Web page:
Employee Spotlights

Christina Paraliticci

Christina first heard of AP during a job fair at Texas Tech University while she was an undergrad. She joined AP as a Project Engineer in 2015 and has since worked her way up to Assistant Project Manager. What Christina likes most about AP is the team culture. “We all contribute to the outcome of each project. We are called to be leaders no matter our title,” she says, “and our success comes from the work of the whole team, not just one person. You can find help, support, and advice from anyone regardless of their department, title, or project affiliation.”

A favorite project of Christina’s has been the new headquarters for Southwest Transplant Alliance. This project was filled with new experiences, challenges, and unique scopes that she hadn’t been exposed to on previous projects such as soil nail walls, a CT room (lead-lined walls) and kidney pump rooms (clean air system). The project was also constructed on a very tight site with sub-grade work for the basement of the building and tree preservation in the middle of the site for the duration of the project. “AP has allowed me to experience projects of all types,” Christina explains, “rec centers, office spaces, assisted living, schools, and organ recovery.” Apart from knowledge and experience, Christina has gained a professional voice while working for AP and has become a more effective leader. Her ideas and opinions have value because they come from experience and discipline.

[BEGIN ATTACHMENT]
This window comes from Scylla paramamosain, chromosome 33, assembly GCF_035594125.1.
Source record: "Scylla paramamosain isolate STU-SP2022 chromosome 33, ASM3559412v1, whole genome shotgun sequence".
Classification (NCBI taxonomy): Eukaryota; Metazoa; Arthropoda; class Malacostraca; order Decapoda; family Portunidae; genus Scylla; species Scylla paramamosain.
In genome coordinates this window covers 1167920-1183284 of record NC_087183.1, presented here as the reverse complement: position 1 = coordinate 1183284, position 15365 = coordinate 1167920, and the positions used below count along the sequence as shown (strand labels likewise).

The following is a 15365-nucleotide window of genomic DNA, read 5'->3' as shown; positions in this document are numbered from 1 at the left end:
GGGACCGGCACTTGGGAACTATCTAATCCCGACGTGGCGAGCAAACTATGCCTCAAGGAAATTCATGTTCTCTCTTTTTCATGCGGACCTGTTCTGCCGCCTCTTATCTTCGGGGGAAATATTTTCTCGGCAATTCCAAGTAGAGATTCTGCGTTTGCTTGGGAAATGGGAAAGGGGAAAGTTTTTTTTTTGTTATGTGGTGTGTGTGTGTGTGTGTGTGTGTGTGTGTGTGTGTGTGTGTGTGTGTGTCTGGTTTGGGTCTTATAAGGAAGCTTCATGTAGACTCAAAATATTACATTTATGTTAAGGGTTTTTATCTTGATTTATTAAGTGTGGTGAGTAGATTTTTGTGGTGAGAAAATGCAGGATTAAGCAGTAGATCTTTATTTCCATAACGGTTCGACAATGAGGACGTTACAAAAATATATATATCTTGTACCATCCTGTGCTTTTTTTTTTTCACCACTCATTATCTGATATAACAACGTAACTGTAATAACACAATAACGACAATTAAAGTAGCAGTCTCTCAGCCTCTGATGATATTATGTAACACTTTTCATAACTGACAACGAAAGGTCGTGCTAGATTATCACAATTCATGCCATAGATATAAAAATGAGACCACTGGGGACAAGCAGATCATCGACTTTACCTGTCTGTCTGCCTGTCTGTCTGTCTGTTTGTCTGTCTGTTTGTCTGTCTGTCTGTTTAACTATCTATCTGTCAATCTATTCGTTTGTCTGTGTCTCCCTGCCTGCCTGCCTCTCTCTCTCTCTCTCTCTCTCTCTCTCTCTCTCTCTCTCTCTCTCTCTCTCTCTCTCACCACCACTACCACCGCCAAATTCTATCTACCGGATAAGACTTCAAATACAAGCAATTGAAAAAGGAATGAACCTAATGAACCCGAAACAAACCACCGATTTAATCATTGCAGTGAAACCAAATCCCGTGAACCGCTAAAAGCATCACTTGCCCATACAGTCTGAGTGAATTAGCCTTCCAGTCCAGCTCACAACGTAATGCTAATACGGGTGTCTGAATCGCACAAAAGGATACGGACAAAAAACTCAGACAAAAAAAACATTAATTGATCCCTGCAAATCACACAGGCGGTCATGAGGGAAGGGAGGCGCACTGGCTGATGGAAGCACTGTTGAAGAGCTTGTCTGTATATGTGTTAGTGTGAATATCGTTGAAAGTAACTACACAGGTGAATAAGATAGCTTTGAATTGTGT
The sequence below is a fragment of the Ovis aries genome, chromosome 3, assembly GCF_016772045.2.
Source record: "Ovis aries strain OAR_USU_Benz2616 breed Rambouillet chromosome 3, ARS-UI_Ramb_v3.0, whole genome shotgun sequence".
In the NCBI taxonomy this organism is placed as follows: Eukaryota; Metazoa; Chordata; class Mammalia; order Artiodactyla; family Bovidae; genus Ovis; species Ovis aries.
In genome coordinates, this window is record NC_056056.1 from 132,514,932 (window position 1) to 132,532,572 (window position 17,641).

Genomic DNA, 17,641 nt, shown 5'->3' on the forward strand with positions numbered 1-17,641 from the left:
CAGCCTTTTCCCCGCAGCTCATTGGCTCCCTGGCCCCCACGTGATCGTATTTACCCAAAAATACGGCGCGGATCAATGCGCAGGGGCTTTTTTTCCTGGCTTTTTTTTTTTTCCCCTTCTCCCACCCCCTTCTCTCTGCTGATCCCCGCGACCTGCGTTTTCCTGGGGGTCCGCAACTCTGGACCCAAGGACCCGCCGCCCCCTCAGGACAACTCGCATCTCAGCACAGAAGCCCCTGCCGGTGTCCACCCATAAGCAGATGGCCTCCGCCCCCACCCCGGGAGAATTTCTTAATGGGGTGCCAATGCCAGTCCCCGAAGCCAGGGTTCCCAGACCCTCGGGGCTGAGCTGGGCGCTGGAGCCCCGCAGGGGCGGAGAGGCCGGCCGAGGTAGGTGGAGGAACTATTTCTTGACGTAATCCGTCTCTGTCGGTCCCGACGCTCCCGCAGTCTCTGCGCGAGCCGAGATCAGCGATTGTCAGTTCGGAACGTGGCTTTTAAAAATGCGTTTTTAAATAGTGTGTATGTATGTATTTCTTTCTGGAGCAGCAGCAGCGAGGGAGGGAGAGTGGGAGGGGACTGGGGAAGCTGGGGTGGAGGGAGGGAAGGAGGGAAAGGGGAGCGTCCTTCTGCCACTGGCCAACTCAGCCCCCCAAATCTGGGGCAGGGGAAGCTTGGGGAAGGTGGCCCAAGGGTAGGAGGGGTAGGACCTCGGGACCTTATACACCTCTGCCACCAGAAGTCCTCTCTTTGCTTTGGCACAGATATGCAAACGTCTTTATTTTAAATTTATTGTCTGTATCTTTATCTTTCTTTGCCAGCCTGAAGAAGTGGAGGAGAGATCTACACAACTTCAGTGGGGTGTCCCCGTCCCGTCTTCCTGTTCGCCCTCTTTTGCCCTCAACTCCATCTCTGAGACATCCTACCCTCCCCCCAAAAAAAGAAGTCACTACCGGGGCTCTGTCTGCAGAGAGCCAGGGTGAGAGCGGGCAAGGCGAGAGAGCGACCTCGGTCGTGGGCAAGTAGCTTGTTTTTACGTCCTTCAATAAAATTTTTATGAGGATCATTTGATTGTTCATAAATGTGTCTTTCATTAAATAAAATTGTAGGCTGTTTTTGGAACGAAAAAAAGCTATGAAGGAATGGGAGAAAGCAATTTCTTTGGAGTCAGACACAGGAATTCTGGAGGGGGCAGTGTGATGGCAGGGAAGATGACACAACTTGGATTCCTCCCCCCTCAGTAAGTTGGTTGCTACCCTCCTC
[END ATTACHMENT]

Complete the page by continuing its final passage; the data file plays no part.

Christina has some pretty exciting goals for her future with AP. “I would like to work in preconstruction; be on a project involving a Dallas sports entity, this could be a practice facility, training facility, new stadium, or arena; work on a project that involves building a bridge so that I can be part of history and be on an all-female project team.”

Advice Christina has for incoming AP team members, “Commit to knowing your project better than anyone else. Speak up when you have questions or if you think something is wrong. Document everything. And don’t let fear of making a mistake stop you from trying. Mistakes are a part of learning. The earlier you make them the more time you have to correct them.”

Blake Invie

Blake Invie

Blake Invie has been with AP for three years. Blake began his career as an intern while attending the University of Minnesota where he studied Architecture. After his internship, Blake was offered a full-time position as a Field Engineer and quickly progressed into a Project Management role.

When asked what made him stay at AP after his internship, he emphasized the people and culture of the company, “I felt like I was home.” The bonds and relationships Blake has created with his teams are his favorite part about working at AP. He said, “talking with friends and others in the industry I realized that the conversations and relationships I have with the people I work with are not typical, and not everyone has the same strong relationships and friendships that we have here at AP.”